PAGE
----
The auctioneer claims the market has boomed since sales went solely livestream in March due to the coronavirus pandemic, with many lots attracting ‘fierce’ competition.
As an example, a three-bed end terrace in Northolt, Middlesex, had 29 registered bidders and sold at almost double its £500,000 guide price for £926,000.
Co-director Jamie Royston comments: “The auction marketplace remains upbeat with plenty of incentives to buy and sell with the stamp duty holiday until March 2021 and borrowing still at low interest rates. Property continues to look like the best place to invest money and is certainly less volatile than the stock market.”
The recent sale saw 82% of the 93 lots offered sold, and property with development potential was in particularly high demand.
Highlights included a five-bedroom terraced house in Brixton, complete with an office and warehouse on the site. It was guided at £700,000 and sold for £1.21 million. In Ealing, a 1950s two-bedroom first-floor maisonette with just 20 years left on the lease and plenty of potential to extend was guided at £75,000 before selling for £251,000.
Royston adds: “There has been a strong upward trend in residential sales since June 2020 and we expect this to continue. Livestream property auctions have really taken off, proving popular and successful for both buyers and sellers.”
Auction House London is open for business as usual and is taking entries for its next sale on Wednesday 9 December 2020 at 12 noon.
Two-day sale is a ‘win-win’ for buyers and sellers at SDL Auctions
SDL Auctions’ first two-day national property auction was deemed a success after 200-plus properties went under the hammer, bringing the total raised for sellers during October to £20 million.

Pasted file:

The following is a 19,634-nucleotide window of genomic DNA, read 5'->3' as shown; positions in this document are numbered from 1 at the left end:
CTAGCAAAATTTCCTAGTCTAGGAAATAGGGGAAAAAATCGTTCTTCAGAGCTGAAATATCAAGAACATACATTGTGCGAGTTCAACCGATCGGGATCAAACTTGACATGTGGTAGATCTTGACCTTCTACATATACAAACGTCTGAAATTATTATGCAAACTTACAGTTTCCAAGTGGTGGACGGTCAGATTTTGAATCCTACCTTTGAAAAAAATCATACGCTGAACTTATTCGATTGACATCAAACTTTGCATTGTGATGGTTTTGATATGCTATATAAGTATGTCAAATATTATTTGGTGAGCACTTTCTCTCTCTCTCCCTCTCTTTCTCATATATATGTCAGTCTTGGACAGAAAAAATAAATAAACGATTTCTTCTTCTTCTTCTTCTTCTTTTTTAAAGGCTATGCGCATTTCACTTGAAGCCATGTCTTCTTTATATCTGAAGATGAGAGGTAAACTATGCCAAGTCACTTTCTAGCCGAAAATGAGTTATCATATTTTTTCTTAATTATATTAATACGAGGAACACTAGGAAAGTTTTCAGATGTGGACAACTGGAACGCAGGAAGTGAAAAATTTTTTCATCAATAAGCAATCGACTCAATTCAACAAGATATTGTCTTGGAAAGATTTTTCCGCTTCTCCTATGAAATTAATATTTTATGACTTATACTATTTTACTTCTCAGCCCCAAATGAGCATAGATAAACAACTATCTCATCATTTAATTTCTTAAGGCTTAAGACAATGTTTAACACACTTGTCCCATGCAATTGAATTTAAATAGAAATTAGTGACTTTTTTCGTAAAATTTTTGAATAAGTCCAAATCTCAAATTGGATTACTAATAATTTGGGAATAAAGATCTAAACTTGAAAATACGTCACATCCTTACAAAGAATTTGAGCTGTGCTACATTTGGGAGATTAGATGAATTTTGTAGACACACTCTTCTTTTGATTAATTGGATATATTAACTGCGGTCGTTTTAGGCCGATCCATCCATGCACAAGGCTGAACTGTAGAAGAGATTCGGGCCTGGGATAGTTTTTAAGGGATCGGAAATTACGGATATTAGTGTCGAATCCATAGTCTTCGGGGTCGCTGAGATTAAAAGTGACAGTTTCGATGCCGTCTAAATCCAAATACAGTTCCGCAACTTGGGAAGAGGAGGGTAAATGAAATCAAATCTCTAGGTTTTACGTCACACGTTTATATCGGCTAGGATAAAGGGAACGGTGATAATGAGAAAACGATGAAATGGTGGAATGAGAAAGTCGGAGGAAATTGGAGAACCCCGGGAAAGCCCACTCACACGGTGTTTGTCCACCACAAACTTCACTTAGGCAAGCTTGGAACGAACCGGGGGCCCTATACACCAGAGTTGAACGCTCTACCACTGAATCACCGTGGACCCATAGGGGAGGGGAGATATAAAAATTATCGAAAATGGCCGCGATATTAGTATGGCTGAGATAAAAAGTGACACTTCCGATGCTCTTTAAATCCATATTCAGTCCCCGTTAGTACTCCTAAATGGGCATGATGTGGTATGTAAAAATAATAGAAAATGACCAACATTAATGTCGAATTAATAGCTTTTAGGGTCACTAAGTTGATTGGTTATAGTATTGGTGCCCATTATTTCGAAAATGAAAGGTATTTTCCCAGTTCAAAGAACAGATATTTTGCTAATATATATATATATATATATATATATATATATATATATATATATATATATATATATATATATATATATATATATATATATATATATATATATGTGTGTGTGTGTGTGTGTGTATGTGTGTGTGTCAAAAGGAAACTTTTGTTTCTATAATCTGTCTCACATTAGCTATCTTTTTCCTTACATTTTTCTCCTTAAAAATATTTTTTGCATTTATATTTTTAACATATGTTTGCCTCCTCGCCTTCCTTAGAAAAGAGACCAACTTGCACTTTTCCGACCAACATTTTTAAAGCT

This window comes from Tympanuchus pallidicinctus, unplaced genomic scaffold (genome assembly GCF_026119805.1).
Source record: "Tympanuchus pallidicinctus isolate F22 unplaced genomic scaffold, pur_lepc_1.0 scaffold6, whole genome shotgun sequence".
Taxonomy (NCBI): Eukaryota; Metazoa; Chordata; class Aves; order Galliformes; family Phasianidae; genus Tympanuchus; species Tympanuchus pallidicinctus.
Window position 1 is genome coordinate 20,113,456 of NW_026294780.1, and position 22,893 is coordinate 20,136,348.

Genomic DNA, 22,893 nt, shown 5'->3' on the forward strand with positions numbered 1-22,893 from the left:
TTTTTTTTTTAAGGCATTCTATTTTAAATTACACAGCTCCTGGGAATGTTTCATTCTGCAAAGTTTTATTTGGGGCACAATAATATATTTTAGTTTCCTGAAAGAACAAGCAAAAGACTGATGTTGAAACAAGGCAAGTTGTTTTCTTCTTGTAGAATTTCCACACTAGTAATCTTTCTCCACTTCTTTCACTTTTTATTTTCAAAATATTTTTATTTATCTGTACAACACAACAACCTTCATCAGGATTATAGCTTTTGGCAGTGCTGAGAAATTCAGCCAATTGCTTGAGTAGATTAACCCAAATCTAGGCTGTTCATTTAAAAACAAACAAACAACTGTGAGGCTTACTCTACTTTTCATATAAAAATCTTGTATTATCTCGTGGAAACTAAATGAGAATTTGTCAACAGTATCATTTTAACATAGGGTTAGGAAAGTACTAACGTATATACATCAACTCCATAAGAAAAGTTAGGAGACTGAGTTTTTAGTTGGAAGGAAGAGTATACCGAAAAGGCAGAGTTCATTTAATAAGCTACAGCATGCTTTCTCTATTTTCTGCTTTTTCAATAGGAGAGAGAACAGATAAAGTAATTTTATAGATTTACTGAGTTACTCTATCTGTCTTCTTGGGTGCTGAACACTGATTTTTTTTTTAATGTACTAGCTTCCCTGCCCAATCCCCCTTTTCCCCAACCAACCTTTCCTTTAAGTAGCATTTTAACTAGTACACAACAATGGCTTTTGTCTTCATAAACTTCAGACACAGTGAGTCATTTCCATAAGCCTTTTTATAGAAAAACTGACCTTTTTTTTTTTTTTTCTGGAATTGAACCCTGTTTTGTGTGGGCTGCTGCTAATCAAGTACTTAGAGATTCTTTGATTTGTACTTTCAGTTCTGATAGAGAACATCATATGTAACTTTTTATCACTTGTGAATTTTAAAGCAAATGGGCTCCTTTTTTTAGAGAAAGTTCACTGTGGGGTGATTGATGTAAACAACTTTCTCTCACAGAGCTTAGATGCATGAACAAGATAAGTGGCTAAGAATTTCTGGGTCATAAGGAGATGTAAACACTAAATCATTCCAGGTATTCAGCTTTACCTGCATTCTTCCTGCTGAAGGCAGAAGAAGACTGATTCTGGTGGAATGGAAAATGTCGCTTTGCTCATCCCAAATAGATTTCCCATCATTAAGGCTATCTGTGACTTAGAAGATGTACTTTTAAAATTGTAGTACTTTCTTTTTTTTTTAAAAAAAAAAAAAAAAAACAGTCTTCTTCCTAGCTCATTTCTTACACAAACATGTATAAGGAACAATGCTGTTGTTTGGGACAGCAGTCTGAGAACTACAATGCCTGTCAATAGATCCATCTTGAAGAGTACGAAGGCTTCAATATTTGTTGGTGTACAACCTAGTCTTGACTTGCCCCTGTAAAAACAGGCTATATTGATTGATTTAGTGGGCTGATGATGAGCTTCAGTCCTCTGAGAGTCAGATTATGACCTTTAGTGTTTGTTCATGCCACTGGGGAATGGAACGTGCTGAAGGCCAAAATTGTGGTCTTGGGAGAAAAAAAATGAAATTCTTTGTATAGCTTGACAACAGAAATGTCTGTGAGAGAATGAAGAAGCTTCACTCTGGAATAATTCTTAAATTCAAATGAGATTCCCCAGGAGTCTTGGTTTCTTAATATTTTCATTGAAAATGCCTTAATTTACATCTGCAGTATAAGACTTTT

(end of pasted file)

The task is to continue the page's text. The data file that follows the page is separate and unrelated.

Buyers also benefitted, as they didn’t have to worry about rushing to complete their purchases before the stamp duty holiday ends.
Day one featured an eight-hour bumper sale of residential lots, while commercial properties were sold in a half-day auction the following day.
Bids came in thick and fast for Lea Chapel and Cottage, in Upper Lea near Matlock in Derbyshire. The lot comprised a 17th-century stone-built chapel and a two-bedroomed cottage on a large plot with the potential for an additional building. It sold for more than twice its guide price for £327,000.
Managing director and auctioneer Andrew Parker said the lot was ‘a fantastic way to start the October auction’ and set the tone for the rest of the day.
There was strong buyer interest in Wiltshire, where 42 & 44 East Street in Warminster attracted a ‘fierce’ bidding battle which saw the block of five one-bedroomed apartments sell for £289,000 from a guide price of £180,000-plus.
Another surge of interest was seen for 19 Esmond Road in Cheetham Hill, Manchester as bidders rushed to secure the three-bedroomed terraced refurbishment project. It sold for £148,000 from a guide of £91,000-plus.
Parker added: “Variety is always a feature of our auctions and I’m delighted to say we once again delivered a diverse range of properties. It’s always a pleasure to get great results for our sellers and we’re proud to be able to continue to do this safely through our increasingly popular live-streamed auctions.”
Since the start of 2020, SDL Auctions has sold more than 1,000 lots and raised more than £150 million for sellers, despite the challenges of the pandemic. Properties can be sold in monthly live-streamed national property auctions or in daily timed auctions.
Record price achieved at Sheffield auction
Mark Jenkinson and Son saw sales surpass the £5 million mark at its October auction.
The record-breaking sale was Kingston Way Factory Estate, a commercial lot of 12 industrial units, which sold on behalf of Hull City Council for £1,362,000 – well above its £950,000 guide.
The winning bid was £2,000 above the previous individual lot record for a Mark Jenkinson & Son auction set in 2015.